She was pouring over spiral bound maps of old roads when Robin coughed to let her know of his presence. He was around a corner, another map in his own hands.

“Same idea?” She asked.

“We can’t just head north. We need places to stop.”

She nodded. “I know a few spots of Faith going that way, but I’ve never gone that far.”

“You’ve had other tricks as well?”

She thought back to the claustrophobic darkness of her grave. It was a last-minute solution and not a favourite of hers. And Robin… he wasn’t Castle born but he was Castle bound. No scouting trip would have ever offered him a place with them. He never worked the fields even though he worked his magic on the electricals of the Castle. How would he cope with lying in the dark under soil, trying to slow his heartbeat before the newborns came to stop it forever?

“A few. But Faith might be our only hope.” She brought over the map and pointed out the small symbols. “Here, here, and here. The sign of the cross. Churches. If they have faith within them we can re-activate-”

“Do you ever notice how the old faith is just ‘faith’ and our power is ‘Faith’.” The difference in the word was clear.

“Hera’s shown us a new power. I’m not even sure it existed before the Ancients.” She looked into his serious eyes with a question in hers.

“Oh, I don’t know. There were plenty who thought they had the power. What happened to them during the Awakening, I don’t know. Plenty more who thought it was all BS-”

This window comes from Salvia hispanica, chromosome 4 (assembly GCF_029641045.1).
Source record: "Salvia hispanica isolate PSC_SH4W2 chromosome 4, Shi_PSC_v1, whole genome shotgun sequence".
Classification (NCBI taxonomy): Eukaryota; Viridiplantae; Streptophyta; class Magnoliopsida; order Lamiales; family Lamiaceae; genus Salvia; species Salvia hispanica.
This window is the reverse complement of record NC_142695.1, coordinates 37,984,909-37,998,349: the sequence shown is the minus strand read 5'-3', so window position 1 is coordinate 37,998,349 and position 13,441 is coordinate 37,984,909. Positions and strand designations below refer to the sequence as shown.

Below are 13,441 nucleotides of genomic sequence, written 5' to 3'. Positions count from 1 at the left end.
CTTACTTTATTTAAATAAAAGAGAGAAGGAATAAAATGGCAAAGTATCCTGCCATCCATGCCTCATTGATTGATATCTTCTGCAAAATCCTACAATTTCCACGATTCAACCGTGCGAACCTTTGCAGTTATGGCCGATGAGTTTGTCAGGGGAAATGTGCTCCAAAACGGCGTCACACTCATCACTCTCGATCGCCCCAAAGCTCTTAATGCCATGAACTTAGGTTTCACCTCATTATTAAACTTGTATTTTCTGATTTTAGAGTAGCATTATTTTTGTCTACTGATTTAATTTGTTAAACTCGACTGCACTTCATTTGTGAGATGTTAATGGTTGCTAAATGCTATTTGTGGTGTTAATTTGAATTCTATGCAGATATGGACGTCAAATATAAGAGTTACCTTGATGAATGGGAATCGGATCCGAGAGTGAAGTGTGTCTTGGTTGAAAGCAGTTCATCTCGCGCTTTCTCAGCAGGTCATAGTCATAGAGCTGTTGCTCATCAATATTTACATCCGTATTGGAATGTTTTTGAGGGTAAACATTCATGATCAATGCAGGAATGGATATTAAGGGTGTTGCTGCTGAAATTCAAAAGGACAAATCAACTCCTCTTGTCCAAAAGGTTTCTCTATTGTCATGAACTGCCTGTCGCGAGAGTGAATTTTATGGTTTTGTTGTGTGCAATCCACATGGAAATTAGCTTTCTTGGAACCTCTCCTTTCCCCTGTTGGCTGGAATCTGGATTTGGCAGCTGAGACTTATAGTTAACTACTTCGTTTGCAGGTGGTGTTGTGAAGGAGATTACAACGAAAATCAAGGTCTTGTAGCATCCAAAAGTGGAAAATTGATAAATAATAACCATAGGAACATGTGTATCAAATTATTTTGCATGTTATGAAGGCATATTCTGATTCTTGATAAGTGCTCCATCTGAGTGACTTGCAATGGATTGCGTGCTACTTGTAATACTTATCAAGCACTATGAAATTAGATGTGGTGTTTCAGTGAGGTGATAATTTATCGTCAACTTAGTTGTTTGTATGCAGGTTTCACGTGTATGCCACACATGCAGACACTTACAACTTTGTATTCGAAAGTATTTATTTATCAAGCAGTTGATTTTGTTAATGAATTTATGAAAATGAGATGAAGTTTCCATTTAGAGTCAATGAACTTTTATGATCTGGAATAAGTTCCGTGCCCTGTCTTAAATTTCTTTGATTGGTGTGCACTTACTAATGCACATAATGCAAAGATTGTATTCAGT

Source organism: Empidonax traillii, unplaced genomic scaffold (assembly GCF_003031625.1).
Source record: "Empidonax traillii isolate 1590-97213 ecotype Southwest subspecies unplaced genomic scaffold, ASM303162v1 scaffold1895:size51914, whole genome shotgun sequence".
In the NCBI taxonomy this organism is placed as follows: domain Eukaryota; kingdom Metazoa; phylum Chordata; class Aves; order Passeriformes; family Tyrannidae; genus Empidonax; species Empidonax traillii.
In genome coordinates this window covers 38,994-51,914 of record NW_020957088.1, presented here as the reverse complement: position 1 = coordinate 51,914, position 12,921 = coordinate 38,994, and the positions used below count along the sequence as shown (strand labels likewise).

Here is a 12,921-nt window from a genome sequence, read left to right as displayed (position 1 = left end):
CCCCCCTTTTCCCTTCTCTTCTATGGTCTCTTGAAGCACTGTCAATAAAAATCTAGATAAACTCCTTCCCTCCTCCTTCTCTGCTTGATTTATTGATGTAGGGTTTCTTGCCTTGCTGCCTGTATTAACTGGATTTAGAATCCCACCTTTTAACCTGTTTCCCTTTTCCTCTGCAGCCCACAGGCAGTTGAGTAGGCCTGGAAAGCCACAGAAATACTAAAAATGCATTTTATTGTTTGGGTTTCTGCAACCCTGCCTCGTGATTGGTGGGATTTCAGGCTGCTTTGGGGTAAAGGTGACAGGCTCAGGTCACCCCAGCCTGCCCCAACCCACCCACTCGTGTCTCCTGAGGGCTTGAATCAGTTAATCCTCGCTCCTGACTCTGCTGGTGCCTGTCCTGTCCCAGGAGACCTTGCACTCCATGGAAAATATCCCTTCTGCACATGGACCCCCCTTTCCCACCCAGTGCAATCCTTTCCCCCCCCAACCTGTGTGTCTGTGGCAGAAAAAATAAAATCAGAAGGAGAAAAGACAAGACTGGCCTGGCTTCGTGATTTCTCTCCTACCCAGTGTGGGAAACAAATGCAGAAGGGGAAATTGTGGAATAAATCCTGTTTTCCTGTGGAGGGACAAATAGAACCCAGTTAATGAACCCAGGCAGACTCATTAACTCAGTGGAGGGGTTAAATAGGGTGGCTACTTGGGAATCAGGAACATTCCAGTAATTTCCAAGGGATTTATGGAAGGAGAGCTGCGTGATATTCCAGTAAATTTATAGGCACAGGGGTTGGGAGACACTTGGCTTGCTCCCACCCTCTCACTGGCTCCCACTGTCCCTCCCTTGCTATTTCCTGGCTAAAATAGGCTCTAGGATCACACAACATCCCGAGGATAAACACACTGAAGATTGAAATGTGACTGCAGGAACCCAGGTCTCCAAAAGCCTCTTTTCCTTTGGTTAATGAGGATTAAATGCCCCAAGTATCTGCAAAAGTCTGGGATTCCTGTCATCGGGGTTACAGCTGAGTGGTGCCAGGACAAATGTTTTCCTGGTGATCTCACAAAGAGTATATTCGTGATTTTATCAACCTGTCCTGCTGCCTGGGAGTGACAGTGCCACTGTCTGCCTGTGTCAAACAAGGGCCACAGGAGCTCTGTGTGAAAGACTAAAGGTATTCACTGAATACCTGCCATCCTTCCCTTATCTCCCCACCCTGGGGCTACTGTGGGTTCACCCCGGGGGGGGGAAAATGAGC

“BS?”

“Bullshit.”

“Ah.” She nodded thoughtfully. “I kind of get it, but isn’t BS useful? We use it a lot in the gardens.”

She perched on the arm of a chair near him, hoping to get him chatting about the world before. She enjoyed hearing about the pre-Awakening world, especially as Robin described it.

“Do we have time for a story?” He asked. She noticed now the tense lines about those serious eyes. Had he been sleeping? Hera was sick but still working. The shield hadn’t failed last night or the night before, and even if it did they were prepared now with larger night guards made up of the most Faithful. Ishtar was even called upon to add her blade and rifle to the effort, even if her Faith was small.

“Maybe its good to know what we face when we go north?”

He laughed, running a finger over the roads that would take them there. “London now is a very different place to the one I remember. Although it will likely be no better for wheels than it was back then. God, so many accessibility problems. And now with added fun of hundreds of thousands of newborns!” He smiled ruefully at her.

“The girl… where was she?”

“My best guess is somewhere near Canary Wharf. A financial district.”

He saw her confusion. “Financial, all about making money. I recognised the shape of the buildings. Our school was not far from there and once we visited the Dome and I saw the silhouette of them against the sky.”